Comment2: The sexual situations shown on television are very often of unhealthy relationships in which people objectify each other. Health and Sex ed classes should be informative biology and anatomy lessons and no more. Parents need to be responsible for teaching children both through word and deed about how and when to express love and affection.
However, knowledge of how not to contract a disease can and needs to be communicated -in a manner that does encourage promiscuity. The health of a population is indeed the governments' business. If citizens are not educated in school about this topic when will they be? (If you say "by their parents", then wait 2 generations and now no one has been educated).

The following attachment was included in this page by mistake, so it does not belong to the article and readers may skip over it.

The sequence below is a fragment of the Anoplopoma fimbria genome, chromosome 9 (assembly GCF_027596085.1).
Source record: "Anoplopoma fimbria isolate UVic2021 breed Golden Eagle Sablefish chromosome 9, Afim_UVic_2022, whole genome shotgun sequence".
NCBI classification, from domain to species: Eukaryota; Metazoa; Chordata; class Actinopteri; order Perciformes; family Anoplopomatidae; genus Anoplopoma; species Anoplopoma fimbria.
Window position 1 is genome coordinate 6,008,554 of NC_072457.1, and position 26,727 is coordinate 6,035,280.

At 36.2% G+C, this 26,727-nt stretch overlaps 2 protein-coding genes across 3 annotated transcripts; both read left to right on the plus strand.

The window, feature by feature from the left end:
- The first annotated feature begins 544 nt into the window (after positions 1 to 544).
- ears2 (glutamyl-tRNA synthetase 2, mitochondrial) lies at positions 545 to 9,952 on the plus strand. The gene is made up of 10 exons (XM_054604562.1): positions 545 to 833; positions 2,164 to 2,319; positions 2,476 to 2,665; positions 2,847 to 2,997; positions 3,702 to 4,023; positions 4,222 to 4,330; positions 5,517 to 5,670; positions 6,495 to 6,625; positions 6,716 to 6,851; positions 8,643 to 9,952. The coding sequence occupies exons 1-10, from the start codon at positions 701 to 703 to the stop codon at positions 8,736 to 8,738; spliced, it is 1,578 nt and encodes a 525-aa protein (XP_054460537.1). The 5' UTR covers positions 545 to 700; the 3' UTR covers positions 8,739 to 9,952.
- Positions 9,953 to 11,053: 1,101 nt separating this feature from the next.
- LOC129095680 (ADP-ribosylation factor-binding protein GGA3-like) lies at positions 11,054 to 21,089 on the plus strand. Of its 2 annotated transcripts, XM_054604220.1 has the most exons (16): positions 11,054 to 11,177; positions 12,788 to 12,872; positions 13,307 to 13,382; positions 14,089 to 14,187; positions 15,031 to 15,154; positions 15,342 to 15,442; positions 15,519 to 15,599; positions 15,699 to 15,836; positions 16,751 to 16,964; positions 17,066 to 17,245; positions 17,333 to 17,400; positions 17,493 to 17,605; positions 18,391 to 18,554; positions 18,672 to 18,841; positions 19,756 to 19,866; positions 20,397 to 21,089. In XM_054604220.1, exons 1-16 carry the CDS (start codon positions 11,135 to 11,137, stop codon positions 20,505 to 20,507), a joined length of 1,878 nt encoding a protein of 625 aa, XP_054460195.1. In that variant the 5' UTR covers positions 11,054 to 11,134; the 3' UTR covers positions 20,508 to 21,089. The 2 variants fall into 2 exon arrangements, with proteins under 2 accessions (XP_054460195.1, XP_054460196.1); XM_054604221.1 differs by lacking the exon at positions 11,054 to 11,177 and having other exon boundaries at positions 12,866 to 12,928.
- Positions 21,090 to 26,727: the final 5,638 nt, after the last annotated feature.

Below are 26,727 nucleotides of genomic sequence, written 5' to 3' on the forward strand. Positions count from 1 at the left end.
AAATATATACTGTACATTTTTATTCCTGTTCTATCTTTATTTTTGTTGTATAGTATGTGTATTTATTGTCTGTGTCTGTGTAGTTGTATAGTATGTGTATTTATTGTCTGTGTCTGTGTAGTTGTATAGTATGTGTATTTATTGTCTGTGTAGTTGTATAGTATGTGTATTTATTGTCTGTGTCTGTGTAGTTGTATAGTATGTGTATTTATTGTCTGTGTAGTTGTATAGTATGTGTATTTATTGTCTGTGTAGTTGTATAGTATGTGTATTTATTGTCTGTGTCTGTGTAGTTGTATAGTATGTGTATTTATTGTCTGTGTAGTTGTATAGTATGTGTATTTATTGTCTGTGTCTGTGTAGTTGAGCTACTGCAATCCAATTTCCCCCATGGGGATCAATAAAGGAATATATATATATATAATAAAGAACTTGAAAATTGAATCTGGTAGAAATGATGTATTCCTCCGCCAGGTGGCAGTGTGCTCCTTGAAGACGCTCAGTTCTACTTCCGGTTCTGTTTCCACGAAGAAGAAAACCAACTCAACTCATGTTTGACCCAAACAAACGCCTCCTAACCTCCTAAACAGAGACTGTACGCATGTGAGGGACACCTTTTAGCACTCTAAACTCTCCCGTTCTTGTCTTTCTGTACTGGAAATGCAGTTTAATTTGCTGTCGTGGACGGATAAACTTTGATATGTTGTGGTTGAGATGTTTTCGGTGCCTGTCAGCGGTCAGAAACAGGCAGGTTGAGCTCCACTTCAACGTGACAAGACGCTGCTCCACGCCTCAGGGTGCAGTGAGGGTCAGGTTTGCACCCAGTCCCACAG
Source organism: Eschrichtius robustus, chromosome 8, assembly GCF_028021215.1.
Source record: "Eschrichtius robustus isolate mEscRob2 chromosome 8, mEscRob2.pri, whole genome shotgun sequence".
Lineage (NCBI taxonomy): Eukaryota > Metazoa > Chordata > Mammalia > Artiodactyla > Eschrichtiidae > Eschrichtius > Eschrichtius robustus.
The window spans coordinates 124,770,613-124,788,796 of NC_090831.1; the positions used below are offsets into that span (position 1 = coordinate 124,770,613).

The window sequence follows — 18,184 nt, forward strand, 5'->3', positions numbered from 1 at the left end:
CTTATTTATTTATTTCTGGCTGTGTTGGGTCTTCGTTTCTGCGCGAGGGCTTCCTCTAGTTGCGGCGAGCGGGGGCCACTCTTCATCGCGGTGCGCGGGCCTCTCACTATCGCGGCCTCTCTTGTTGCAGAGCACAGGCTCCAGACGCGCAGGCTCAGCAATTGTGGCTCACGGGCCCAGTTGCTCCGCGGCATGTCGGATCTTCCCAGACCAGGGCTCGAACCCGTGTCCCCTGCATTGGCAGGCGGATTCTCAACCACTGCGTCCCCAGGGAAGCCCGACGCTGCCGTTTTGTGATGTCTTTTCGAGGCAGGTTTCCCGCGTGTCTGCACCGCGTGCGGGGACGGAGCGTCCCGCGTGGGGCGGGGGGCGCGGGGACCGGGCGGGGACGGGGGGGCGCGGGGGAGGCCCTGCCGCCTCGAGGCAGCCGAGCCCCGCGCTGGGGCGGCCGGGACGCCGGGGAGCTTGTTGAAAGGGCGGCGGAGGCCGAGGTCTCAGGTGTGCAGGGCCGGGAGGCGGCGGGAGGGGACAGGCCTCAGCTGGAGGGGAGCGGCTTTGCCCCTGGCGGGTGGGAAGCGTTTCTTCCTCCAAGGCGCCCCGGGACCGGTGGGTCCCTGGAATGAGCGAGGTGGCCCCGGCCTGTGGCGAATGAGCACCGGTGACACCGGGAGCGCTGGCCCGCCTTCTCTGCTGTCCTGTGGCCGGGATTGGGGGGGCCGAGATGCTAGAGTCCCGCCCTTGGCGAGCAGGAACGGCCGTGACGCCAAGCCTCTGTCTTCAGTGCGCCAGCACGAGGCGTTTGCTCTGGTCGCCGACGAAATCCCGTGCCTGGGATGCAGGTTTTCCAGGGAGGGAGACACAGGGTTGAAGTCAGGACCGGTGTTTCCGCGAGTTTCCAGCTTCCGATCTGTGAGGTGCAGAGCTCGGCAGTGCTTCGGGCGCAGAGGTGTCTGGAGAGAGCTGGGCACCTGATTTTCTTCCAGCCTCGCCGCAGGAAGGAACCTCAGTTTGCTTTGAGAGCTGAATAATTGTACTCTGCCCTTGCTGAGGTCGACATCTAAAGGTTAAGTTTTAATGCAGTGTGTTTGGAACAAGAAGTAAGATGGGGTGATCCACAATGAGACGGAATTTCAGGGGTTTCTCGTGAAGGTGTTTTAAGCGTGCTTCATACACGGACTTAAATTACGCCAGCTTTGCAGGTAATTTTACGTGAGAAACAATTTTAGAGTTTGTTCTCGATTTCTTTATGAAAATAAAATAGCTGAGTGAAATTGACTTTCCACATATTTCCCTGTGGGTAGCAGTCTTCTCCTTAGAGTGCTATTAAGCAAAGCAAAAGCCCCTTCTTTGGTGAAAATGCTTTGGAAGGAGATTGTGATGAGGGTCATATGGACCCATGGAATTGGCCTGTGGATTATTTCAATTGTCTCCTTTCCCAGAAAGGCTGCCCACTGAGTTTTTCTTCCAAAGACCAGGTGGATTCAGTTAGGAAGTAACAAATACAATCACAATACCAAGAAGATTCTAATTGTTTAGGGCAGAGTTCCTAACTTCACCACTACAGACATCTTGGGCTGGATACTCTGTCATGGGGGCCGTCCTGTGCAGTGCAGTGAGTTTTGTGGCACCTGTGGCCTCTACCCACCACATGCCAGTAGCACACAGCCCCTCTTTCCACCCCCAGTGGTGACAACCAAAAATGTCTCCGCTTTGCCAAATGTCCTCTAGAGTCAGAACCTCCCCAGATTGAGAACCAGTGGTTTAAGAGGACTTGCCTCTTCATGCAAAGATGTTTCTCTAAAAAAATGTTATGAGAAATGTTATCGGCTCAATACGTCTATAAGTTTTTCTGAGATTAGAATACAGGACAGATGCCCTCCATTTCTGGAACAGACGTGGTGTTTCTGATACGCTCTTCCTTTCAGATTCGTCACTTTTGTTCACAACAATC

It is appropriate to question how health/sex ed. is being taught, but not whether. It is a public health issue which, in every positive historical circumstance has always trumped moral sensitivites.
"Blow up your TV,"
They didn't waste taxpayer dollars to learn this, did they?
Though I guess actually documenting what common sense tells you has some value.
I'd recommend placing upper and lower bounds on the age. Parents could then select an age within this range.
The sky is blue.
I went to grade school in the 80s and high school in the early 90s. If I remember correctly 5th grade is when girls got a talk or a movie or whatever. It was about menstrating because that was when or right before they started.
Our male teacher then told the boys some very basic things about how it worked for us, but just the facts, no embellishment.
After that, it waited until 9th grade. Which was intellectually an appropriate time, but physically perhaps too late for some.